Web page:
Intel Xe DG1 GPU is shipping and will release this year

Endymio

Posts: 1,091   +905
So while TSMC is certainly planning for volume production within 2 years, it's more likely to be 3 before we see any large chips on the process.
I think that's a reasonable estimate. To return to the OPs question about physical limits on lithography, it appears that the GAA transistors debuting at N2 will keep us going for at least another several years.
 
Same. I'm also plesantly surprised with Intel's commitment to low-end and low-mid tier gaming GPUs, segments that Nvidia and AMD have pretty much abandoned. I'd like to see these companies return to launching GPUs in these segments as parts of current lineups, and with the same feature set as high end models.
Or maybe thats the only market segment theyre able to properly compete with at the moment... Like they always have with integrated graphics....Especially when the completion has "abandoned" it, minus amd's integrated and nvidias low end laptop dedicated gpus
Of course.

Funny they always had integrated graphics and it will be the biggest thing cannibalizing their new dedicated videocard sales
 
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Yeah, however the point is, who's to blame for that? That's because AMD and Nvidia keep selling GPUs with 10+ year old technology in the $50-$100 price range. But it wasn't always like this. Remember Radeon 9200? Geforce 6200? 8400GS? All current-gen budget cards at their time, with the same feature set (or almost minus a few things) as higher-end cards and offered pretty interesting bang for buck.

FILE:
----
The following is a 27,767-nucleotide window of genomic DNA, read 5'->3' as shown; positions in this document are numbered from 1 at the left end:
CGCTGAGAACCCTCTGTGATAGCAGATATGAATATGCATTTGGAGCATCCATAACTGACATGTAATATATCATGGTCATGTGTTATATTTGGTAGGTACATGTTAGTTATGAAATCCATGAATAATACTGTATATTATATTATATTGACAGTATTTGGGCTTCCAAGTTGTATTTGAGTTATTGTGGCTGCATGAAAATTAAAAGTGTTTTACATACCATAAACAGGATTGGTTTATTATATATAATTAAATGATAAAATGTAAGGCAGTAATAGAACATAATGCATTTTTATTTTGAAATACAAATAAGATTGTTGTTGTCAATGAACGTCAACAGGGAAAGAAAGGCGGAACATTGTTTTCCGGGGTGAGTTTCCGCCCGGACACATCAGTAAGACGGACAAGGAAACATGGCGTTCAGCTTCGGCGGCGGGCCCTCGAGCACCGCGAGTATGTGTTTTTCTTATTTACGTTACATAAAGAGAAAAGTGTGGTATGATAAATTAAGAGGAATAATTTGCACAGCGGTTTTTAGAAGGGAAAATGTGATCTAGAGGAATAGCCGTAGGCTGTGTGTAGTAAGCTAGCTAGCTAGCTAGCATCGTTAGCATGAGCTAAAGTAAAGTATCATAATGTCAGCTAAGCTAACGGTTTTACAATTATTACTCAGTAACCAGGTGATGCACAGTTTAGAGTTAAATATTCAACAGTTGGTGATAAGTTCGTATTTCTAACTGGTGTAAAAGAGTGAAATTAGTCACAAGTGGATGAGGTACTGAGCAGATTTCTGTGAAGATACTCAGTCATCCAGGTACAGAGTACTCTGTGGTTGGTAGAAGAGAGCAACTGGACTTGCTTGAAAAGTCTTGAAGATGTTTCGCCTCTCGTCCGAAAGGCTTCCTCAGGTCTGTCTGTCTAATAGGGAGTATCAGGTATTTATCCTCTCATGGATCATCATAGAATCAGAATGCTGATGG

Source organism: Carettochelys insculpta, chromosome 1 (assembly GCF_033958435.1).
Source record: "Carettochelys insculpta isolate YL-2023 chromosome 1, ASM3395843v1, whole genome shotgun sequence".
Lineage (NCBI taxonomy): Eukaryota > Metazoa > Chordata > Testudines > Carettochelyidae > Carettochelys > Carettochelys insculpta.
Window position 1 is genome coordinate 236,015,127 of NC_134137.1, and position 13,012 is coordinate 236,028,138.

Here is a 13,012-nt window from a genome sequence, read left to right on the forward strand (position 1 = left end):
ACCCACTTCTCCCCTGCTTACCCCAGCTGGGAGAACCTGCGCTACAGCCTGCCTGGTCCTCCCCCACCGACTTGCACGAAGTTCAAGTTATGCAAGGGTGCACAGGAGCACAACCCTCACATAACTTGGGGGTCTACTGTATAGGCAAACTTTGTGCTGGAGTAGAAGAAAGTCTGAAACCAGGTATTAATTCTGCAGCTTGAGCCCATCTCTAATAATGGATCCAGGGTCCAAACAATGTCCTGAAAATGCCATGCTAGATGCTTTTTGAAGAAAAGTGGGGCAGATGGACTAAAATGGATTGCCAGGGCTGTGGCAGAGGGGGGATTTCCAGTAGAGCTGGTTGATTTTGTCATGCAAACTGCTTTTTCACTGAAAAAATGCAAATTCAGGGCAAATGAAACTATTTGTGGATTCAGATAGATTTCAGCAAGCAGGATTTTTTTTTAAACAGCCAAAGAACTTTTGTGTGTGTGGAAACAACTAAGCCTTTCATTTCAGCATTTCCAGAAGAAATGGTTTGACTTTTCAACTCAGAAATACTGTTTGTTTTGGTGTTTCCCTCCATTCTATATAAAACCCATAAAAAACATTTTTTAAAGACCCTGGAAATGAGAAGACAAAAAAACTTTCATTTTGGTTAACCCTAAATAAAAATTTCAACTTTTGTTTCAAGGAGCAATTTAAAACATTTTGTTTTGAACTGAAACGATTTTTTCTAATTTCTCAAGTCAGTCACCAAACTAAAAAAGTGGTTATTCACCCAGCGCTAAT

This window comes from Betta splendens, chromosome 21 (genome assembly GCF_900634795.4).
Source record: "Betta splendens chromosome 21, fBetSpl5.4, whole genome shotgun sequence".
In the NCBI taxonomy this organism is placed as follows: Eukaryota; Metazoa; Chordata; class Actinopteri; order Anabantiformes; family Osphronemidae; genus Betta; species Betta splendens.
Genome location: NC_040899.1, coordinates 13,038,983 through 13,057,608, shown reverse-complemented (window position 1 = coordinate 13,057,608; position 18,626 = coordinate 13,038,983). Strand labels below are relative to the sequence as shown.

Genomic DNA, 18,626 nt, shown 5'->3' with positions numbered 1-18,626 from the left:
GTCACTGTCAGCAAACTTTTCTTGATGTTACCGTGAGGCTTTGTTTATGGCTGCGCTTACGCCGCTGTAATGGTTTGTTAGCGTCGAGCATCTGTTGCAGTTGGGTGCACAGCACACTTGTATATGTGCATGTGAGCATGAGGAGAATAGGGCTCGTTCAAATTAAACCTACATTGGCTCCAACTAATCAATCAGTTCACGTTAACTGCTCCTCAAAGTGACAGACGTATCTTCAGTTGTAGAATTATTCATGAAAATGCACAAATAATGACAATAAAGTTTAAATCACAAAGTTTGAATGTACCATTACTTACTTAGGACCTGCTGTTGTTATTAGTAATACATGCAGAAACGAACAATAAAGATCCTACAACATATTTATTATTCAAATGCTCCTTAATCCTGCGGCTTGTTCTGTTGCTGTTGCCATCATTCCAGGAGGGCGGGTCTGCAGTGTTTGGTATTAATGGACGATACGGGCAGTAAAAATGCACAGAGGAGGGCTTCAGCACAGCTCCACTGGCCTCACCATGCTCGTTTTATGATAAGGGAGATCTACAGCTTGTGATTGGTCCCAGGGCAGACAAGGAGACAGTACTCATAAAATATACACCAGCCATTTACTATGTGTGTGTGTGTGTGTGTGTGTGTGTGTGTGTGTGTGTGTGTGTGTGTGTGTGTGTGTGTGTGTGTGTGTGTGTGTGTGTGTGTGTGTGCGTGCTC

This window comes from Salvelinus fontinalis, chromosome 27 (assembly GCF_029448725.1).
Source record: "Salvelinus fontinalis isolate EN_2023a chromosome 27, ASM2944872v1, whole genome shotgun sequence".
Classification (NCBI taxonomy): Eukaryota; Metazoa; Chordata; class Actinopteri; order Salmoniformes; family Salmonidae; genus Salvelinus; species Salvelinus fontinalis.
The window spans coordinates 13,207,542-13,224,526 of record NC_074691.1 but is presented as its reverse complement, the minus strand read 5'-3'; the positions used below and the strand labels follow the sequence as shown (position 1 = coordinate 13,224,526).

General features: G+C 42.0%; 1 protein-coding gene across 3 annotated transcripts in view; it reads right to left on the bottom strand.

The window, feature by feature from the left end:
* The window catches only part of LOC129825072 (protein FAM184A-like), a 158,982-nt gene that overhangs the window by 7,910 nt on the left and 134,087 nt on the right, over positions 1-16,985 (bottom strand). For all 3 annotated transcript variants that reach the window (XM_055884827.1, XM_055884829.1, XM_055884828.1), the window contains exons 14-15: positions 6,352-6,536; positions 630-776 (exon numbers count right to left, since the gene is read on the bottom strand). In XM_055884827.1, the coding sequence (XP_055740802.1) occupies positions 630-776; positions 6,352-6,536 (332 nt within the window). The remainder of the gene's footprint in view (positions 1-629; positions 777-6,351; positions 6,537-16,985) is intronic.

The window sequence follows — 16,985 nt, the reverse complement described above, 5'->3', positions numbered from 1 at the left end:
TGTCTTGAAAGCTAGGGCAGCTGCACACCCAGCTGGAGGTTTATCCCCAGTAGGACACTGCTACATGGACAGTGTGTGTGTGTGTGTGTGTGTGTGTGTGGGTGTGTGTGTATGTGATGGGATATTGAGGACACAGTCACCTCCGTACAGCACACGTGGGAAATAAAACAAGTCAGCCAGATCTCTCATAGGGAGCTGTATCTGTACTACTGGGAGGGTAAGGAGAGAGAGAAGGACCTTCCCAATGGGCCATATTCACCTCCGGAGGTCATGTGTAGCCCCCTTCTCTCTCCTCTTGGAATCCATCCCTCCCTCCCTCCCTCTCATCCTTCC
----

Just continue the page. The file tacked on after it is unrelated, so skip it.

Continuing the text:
It became a pointless segment because AMD and Nvidia's business model made it pointless on purpose.
"interesting bang for buck"? Is that some type of fancy double speak for hot expensive garbage? IIRC when those cards came out, they were terrible value for the money, the people buying them generally just needed it for extra displays so they could care less about the "feature set" and just wanted a new reliable readily available cards with warranty vs. buying less expensive and questionable used garbage on the used market

Not to mention during or after the 8400GS, integrated graphics were starting to flesh out and become decent too.
 

arrowflash

Posts: 229   +199
"interesting bang for buck"? Is that some type of fancy double speak for hot expensive garbage? IIRC when those cards came out, they were terrible value for the money, the people buying them generally just needed it for extra displays so they could care less about the "feature set" and just wanted a new reliable readily available cards with warranty vs. buying less expensive and questionable used garbage on the used market

Not to mention during or after the 8400GS, integrated graphics were starting to flesh out and become decent too.
Nope, I tell from experience because I've owned the cards I mentioned.

The Radeon 9200 and Geforce 6200 were great value for a broke high school kid. They were only "hot garbage" if you were already full PC master race and used to playing everything at 60 fps in ultra settings, and wouldn't be content with anything less.